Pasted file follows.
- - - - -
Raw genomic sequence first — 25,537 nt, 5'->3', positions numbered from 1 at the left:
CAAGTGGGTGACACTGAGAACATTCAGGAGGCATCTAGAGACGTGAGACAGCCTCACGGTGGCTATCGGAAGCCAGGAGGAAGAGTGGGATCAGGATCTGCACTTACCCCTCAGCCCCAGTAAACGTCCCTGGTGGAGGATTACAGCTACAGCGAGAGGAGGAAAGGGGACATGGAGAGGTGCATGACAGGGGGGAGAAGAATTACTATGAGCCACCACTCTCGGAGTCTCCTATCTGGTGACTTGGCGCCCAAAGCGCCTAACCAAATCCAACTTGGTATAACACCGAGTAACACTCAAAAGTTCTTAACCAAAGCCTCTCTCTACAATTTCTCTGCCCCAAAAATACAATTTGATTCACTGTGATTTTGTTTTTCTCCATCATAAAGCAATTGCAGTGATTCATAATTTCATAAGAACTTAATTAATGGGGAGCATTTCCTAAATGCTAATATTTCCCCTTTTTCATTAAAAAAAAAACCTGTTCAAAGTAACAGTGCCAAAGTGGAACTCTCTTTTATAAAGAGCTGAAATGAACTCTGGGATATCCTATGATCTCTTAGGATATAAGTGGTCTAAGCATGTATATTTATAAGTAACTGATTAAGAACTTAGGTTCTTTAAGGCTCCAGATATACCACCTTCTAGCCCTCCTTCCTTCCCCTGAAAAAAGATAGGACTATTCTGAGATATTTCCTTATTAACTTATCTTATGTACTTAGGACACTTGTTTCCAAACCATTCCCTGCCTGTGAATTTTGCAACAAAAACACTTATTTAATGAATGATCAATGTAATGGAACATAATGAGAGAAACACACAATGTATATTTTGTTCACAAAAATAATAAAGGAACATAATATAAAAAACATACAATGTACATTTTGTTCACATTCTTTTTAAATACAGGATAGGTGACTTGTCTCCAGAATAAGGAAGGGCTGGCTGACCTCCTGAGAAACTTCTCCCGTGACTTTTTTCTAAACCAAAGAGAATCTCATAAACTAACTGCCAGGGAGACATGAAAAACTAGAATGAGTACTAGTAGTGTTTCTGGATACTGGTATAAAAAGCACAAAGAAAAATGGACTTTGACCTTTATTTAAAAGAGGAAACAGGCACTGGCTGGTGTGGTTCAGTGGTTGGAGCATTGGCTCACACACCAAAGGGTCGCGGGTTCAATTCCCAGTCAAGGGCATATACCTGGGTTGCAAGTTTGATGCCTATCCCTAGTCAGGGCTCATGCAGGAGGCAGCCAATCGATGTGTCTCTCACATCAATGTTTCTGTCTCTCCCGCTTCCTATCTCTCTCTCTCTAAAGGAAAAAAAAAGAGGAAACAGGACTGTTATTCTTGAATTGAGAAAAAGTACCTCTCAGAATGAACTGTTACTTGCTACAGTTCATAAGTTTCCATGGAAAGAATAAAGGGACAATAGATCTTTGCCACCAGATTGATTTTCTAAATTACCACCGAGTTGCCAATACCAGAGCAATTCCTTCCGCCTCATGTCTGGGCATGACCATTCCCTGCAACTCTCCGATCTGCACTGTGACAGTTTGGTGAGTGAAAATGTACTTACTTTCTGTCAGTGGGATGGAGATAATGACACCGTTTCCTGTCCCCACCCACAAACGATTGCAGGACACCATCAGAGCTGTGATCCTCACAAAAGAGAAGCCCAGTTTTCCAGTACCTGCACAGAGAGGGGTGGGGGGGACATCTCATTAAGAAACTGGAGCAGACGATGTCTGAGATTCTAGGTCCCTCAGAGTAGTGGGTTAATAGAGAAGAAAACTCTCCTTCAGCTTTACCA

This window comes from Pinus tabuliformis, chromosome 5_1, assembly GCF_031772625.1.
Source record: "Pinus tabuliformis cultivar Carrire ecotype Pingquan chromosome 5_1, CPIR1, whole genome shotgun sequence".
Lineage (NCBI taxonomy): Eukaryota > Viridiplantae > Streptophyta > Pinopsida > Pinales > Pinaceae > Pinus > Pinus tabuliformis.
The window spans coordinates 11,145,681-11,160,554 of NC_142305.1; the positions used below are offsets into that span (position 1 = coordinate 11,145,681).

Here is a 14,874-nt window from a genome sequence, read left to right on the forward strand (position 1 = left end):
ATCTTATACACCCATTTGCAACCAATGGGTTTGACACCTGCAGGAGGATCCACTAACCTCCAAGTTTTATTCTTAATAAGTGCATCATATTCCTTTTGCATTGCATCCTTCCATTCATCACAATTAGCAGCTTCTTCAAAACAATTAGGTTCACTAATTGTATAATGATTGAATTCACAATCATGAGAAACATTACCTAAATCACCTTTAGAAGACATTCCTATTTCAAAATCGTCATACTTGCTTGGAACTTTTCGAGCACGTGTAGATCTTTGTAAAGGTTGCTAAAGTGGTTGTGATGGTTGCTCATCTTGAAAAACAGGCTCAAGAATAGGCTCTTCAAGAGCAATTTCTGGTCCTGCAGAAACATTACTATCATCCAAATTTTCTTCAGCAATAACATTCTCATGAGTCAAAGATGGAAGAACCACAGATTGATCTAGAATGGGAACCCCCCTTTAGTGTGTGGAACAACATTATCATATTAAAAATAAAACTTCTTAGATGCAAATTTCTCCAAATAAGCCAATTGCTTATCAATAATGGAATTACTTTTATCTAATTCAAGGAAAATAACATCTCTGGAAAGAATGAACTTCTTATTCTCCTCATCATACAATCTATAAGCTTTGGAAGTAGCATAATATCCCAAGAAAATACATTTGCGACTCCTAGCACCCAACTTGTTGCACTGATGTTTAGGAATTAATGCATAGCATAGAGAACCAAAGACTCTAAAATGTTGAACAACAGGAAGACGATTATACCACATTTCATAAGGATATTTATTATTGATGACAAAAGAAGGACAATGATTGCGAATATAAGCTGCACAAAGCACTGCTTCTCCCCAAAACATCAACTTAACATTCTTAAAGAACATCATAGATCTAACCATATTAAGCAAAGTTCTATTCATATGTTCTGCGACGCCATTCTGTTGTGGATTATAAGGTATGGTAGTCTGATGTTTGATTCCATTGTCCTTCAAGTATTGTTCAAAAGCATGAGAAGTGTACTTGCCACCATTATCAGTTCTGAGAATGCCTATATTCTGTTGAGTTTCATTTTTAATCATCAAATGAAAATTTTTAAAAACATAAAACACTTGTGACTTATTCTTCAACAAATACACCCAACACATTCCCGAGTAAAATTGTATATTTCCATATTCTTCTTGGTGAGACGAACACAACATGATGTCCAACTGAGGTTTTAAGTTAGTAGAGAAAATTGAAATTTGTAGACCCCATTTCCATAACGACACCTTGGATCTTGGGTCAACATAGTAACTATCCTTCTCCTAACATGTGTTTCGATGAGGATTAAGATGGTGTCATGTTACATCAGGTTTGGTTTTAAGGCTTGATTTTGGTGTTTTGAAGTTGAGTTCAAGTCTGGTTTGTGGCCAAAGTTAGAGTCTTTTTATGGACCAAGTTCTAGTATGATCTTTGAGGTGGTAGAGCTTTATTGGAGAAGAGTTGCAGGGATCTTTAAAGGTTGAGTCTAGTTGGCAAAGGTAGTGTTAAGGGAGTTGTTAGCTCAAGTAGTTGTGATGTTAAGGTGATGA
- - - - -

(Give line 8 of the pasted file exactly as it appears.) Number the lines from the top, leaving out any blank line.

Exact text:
ATCTTATACACCCATTTGCAACCAATGGGTTTGACACCTGCAGGAGGATCCACTAACCTCCAAGTTTTATTCTTAATAAGTGCATCATATTCCTTTTGCATTGCATCCTTCCATTCATCACAATTAGCAGCTTCTTCAAAACAATTAGGTTCACTAATTGTATAATGATTGAATTCACAATCATGAGAAACATTACCTAAATCACCTTTAGAAGACATTCCTATTTCAAAATCGTCATACTTGCTTGGAACTTTTCGAGCACGTGTAGATCTTTGTAAAGGTTGCTAAAGTGGTTGTGATGGTTGCTCATCTTGAAAAACAGGCTCAAGAATAGGCTCTTCAAGAGCAATTTCTGGTCCTGCAGAAACATTACTATCATCCAAATTTTCTTCAGCAATAACATTCTCATGAGTCAAAGATGGAAGAACCACAGATTGATCTAGAATGGGAACCCCCCTTTAGTGTGTGGAACAACATTATCATATTAAAAATAAAACTTCTTAGATGCAAATTTCTCCAAATAAGCCAATTGCTTATCAATAATGGAATTACTTTTATCTAATTCAAGGAAAATAACATCTCTGGAAAGAATGAACTTCTTATTCTCCTCATCATACAATCTATAAGCTTTGGAAGTAGCATAATATCCCAAGAAAATACATTTGCGACTCCTAGCACCCAACTTGTTGCACTGATGTTTAGGAATTAATGCATAGCATAGAGAACCAAAGACTCTAAAATGTTGAACAACAGGAAGACGATTATACCACATTTCATAAGGATATTTATTATTGATGACAAAAGAAGGACAATGATTGCGAATATAAGCTGCACAAAGCACTGCTTCTCCCCAAAACATCAACTTAACATTCTTAAAGAACATCATAGATCTAACCATATTAAGCAAAGTTCTATTCATATGTTCTGCGACGCCATTCTGTTGTGGATTATAAGGTATGGTAGTCTGATGTTTGATTCCATTGTCCTTCAAGTATTGTTCAAAAGCATGAGAAGTGTACTTGCCACCATTATCAGTTCTGAGAATGCCTATATTCTGTTGAGTTTCATTTTTAATCATCAAATGAAAATTTTTAAAAACATAAAACACTTGTGACTTATTCTTCAACAAATACACCCAACACATTCCCGAGTAAAATTGTATATTTCCATATTCTTCTTGGTGAGACGAACACAACATGATGTCCAACTGAGGTTTTAAGTTAGTAGAGAAAATTGAAATTTGTAGACCCCATTTCCATAACGACACCTTGGATCTTGGGTCAACATAGTAACTATCCTTCTCCTAACATGTGTTTCGATGAGGATTAAGATGGTGTCATGTTACATCAGGTTTGGTTTTAAGGCTTGATTTTGGTGTTTTGAAGTTGAGTTCAAGTCTGGTTTGTGGCCAAAGTTAGAGTCTTTTTATGGACCAAGTTCTAGTATGATCTTTGAGGTGGTAGAGCTTTATTGGAGAAGAGTTGCAGGGATCTTTAAAGGTTGAGTCTAGTTGGCAAAGGTAGTGTTAAGGGAGTTGTTAGCTCAAGTAGTTGTGATGTTAAGGTGATGA